Feeling orthographically violated, I made the long, long drive back to the record store. On the way, dozens of misspelled signs attacked my windshield like locusts — permanent signs, with businesses offering “barbeque” accessories, “banguet” rooms, “rot” iron, a restaurant called “Antartica,” “vidio” rentals, “stationary” supplies, “vallet” parking, “sangwiches,” “capaccino,” “capucinno,” “cappucino” and “expresso” — and I began to simmer in a sour stew of petty bitches: The education budget’s slashed, nobody cares about anything but money anymore, no one gets the connection between art and evolution, country’s gone to the dogs, etc.
I don’t speak or write, for example, Dutch. But after Bush is re-elected, I’ll make sure I can spell “Will teach English for food or hash” in Dutch on my cardboard sign before I go panhandling through Amsterdam. Likewise, if your business is selling barbecue grills, at some point prior to incorporation you may want to fucking look up how to fucking spell b-a-r-b-e-c-u-e. (Granted, some desperate publishers have been marketing dictionaries listing the -que version as a legitimate alternate spelling, but . . . they’re wrong. They just want you to buy their fucking dictionary.)
Because who’s going to trust someone who can’t spell his own business/product/service? Other people who can’t spell, that’s who. And so it behooves the business/product/service people to keep the education budget low, so we don’t know how fucked up their signs are.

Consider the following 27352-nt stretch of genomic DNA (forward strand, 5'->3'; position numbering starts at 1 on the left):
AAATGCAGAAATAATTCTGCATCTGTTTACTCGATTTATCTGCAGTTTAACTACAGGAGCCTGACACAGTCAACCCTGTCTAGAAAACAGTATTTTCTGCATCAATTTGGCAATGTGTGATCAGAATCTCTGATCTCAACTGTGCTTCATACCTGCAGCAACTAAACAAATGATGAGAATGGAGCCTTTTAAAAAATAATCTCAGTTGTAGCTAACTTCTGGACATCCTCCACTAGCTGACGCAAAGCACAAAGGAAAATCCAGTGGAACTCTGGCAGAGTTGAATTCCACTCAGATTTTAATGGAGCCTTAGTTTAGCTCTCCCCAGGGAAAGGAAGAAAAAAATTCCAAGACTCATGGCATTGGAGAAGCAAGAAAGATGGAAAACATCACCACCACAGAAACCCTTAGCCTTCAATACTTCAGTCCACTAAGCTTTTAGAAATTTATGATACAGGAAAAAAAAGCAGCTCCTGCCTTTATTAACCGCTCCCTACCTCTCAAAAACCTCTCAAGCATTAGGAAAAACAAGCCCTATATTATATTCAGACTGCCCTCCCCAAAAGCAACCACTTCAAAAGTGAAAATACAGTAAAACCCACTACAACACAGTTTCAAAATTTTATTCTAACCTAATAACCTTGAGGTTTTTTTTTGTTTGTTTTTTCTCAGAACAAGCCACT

But if you don’t care about the devastating effects that misspellings are having on your own generation, then for God’s sake, man — do it for . . . the children! The children are our future! And our children’s children are our future’s future! And their children’s futures are our future future’s future! (And we’re all going to be quite stupid enough, thank you, without misspelled “rot”-iron signage 20 feet high on the side of every multinationally misconglomerated Barbequed Expresso Sangwich Korporation Hedkorters.)
At the record store, then, the man at the Returns counter nodded coolly and said he’d give me a credit slip for the price of the poster. Started doing the paperwork.
“Thanks,” said I. “But do you think you could maybe tell the manager? Or maybe I could talk with the manager? Because, you know, Monk’s name is spelled wrong, and when it’s on a poster and everything, maybe some people might use it as a reference — especially, you know, kids. Maybe you can get your money back from the distributor . . .”
Returns-counter man reacted not, but silently slid the slip of paper my way. Twelve dollars plus tax in store credit.
“Thanks,” I repeated. “But, so . . . would it be possible for me to talk with the manager about the . . .”
“I’ll tell the manager, okay?” the man spat back, clearly insulted and annoyed as hell. “I know who Monk is, and I know how to spell his name, all right? I’ll tell the manager.”
“Okay, thanks,” I said, taking the credit slip. “Sorry. I just wasn’t sure you’d heard, and I was . . .”
“I’LL TELL THE MANAGER!”
(He’ll tell the manager.)
Epilogue: One Year Later
No. He didn’t tell the manager, or else he did, but the manager didn’t do a goddamn thing. The fuggin poster’s still there, same price, same spot on the wall. Someone, please, I beg you — take it down. Take it down for the children.